A Fractured Family Hits the Road

Special Features   A Fractured Family Hits the Road Tracy Letts talks about the roots of his August: Osage County, the Pulitzer Prize- and Tony Award-winning play now on national tour.
Tracy Letts
Tracy Letts Photo by Aubrey Reuben

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Check a listing of shows on the road at any given moment, and the results are always the same: a cornucopia of musicals and a smattering of straight plays. In an industry in which most every venture is inherently risky, and the demand for musicals far exceeds that for straight plays, sending a sprawling, three-hours-plus play on the road is a particular act of faith.

But the producers and presenters of August: Osage County are confident that theatregoers around the country are as eager to see Tracy Letts' Pulitzer Prize–winning play as audiences were in New York. "The Broadway community of road presenters was very encouraging about touring the show," says Steve Traxler, producer of the play along with Jeffrey Richards, Jean Doumanian and Jerry Frankel. "The interesting thing about August: Osage County for audience members is that even though the play is over three hours long, the evening really flies by. We hear from audiences all the time that they could have sat in the theatre for another two hours."

August: Osage County, directed by Anna D. Shapiro and starring the redoubtable Estelle Parsons, is a harrowing and hilarious, sharply observed family drama, a tragicomedy about an Oklahoma clan so embittered and embattled that dysfunctional would be a step up. Charles Isherwood, writing in The New York Times, called the play "theatre that continually keeps you hooked with shocks, surprises and delights, although it has a moving, heart-sore core."

Parsons plays the family matriarch, Violet Weston, a pill-popping monster mother whose weary husband walks out the door one Saturday morning and disappears. Her three daughters, her sister and the men in their lives - not to mention a precocious, derisive 14-year-old granddaughter — gather at the family home, and, to quote Robert Penn Warren in "All the King's Men" (as Letts does in the published version of the play), what follows "is very much like diving into the octopus tank at the aquarium." Letts based Violet on his maternal grandmother and says, "When I gave the play to my mother to read for the first time, her response was, 'I think you've been very kind to my mother.'" August: Osage County is a big American drama, in the tradition of Eugene O'Neill — but a lot funnier than Long Day's Journey Into Night, to which it has been frequently compared. It's the kind of play rarely written anymore. It premiered in 2007 at Chicago's Steppenwolf Theatre Company, where Letts, who first appeared with the company in 1988, has been a member, as an actor and playwright, since 2002. From the outset, he knew the play would be a large, expansive piece. "I was going to tell a story about my family, largely fictional," he says, "and as I was figuring out my story, I realized that it should take place over three acts. As an actor, I've done a lot of pieces that are short and sweet, but sometimes I really like the feeling of settling into a long, good story. I wanted this to be a more luxurious theatre experience."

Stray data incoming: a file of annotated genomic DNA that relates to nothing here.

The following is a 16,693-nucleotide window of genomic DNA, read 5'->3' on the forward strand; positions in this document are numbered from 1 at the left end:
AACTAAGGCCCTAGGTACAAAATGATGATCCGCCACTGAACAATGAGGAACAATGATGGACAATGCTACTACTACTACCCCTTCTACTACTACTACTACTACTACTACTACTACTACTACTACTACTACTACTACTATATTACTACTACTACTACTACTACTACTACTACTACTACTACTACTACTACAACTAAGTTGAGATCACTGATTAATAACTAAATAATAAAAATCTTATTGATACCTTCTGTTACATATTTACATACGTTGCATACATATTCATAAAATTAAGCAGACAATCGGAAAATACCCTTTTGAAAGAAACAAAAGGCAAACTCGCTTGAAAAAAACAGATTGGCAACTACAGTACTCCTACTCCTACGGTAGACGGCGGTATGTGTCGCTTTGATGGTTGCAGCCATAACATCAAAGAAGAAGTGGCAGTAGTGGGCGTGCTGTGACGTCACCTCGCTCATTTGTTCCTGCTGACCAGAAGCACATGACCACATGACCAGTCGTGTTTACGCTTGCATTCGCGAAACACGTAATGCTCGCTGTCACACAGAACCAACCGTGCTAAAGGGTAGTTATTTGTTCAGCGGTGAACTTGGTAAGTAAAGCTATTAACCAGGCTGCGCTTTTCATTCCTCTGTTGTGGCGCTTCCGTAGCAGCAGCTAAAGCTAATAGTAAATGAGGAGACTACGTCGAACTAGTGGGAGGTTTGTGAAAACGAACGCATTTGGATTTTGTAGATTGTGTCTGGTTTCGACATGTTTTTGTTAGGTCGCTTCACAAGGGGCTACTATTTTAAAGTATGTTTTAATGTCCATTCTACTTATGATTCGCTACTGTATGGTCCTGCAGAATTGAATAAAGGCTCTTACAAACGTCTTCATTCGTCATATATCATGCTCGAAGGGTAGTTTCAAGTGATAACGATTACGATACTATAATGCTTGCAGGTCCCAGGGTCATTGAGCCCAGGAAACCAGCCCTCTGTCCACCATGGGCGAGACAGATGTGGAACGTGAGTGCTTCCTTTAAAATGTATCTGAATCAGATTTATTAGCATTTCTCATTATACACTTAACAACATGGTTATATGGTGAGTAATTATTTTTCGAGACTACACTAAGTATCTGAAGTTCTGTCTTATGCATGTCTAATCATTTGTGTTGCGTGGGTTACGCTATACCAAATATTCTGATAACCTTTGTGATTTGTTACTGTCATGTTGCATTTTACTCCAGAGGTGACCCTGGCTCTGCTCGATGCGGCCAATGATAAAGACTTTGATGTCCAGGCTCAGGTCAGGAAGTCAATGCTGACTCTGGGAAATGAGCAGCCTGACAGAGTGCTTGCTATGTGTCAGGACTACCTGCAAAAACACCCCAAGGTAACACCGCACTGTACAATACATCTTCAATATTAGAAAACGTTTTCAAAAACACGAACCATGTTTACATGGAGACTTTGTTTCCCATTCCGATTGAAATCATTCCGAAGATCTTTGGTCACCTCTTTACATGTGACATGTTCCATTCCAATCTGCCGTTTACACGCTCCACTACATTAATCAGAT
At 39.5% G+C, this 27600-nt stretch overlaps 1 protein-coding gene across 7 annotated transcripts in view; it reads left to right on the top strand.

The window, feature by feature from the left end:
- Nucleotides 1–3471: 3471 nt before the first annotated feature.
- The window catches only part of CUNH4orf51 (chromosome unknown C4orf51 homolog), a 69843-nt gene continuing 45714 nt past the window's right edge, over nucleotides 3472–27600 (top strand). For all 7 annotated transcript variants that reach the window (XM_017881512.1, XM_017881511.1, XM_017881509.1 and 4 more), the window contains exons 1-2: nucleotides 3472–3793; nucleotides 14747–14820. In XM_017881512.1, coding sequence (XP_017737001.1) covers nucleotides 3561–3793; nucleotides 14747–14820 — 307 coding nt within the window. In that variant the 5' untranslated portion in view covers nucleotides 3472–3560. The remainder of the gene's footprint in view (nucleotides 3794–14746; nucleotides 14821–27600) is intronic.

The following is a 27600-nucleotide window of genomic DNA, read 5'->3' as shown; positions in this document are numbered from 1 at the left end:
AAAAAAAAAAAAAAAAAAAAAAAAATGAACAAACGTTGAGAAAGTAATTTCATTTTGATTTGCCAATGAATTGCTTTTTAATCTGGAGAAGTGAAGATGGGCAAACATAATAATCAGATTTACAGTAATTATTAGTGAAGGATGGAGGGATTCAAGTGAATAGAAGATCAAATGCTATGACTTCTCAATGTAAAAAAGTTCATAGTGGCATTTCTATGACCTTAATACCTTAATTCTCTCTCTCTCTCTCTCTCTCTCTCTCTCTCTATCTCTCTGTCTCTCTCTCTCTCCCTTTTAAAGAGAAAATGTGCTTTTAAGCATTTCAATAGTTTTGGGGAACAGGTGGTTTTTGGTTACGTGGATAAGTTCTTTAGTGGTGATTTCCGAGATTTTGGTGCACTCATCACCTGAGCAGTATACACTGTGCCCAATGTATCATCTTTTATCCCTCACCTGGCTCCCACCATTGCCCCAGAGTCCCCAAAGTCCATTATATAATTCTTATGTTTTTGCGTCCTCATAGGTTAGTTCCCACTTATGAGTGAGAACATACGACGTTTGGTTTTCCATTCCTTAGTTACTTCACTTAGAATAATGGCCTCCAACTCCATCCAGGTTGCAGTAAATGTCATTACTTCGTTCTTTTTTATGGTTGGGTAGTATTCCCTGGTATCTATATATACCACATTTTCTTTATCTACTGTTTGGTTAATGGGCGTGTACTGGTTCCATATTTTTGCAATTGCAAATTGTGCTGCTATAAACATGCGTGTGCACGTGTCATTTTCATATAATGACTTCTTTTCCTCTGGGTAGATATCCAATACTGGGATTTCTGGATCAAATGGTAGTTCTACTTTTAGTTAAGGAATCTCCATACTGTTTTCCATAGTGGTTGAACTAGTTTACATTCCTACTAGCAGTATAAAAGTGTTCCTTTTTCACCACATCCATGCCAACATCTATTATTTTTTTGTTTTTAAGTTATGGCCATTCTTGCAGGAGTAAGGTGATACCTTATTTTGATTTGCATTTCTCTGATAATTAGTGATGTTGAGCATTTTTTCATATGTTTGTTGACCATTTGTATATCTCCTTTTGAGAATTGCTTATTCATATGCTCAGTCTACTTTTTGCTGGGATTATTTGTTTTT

August: Osage County star Estelle Parsons
photo by Joan Marcus

Despite the show's success in Chicago, it was a gamble to transfer August: Osage County to Broadway. Not only was the 13-character play cast with Steppenwolf actors unfamiliar to New York audiences, but in this era of short attention spans, it was questionable whether a new play of "luxurious" length could find a home in the commercial theatre. "We opened in the days of the stagehand strike," says Traxler, "and we didn't know if we'd run for more than a few weeks. But we believed in the show very much, and it became the little show that could. We discovered that one of the things the show has going for it is that people recognize those characters onstage. During intermission or at the end of the show, people are always in the lobby talking about how they have a friend or relative who reminds them of one of the characters. I think that recognition factor is one component in the show's success. But the main thing is that Tracy Letts is a great storyteller." In addition to the 2008 Pulitzer Prize for Drama, the play received five 2008 Tony Awards, including Best Play.

The national tour is the show's fourth production. In November of 2008 it premiered in London, where it played an eight-week engagement at the National Theatre. "Before we went to London, there was discussion about how it would be received at the National Theatre — how an American family in London would be received," says Traxler. "It turned out to be a big event, and the run was completely sold out. It was very encouraging to see that, and it gives us a lot of hope that the tour will be successful and well attended. We're playing many of the great touring cities, with strong subscription bases. And most of the venues are places where people are used to seeing touring plays. It was very important to Tracy Letts and Anna Shapiro to maintain the quality of the show on the road. Todd Rosenthal's set is almost identical to the one on Broadway. And we are so fortunate to have Estelle playing Violet."

Parsons succeeded Deanna Dunagan on Broadway in June of 2008. The Academy Award winner was 80 when she took over the role of Violet, and the emotional honesty with which she imbues this exhausting role is powerful and frightening. "She came into the role and made it her own," says Traxler. "She is an incredible actress, and the tenacity with which she plays this character eight times a week is extraordinary. It's exciting that audiences around the country will have the chance to see her remarkable performance."

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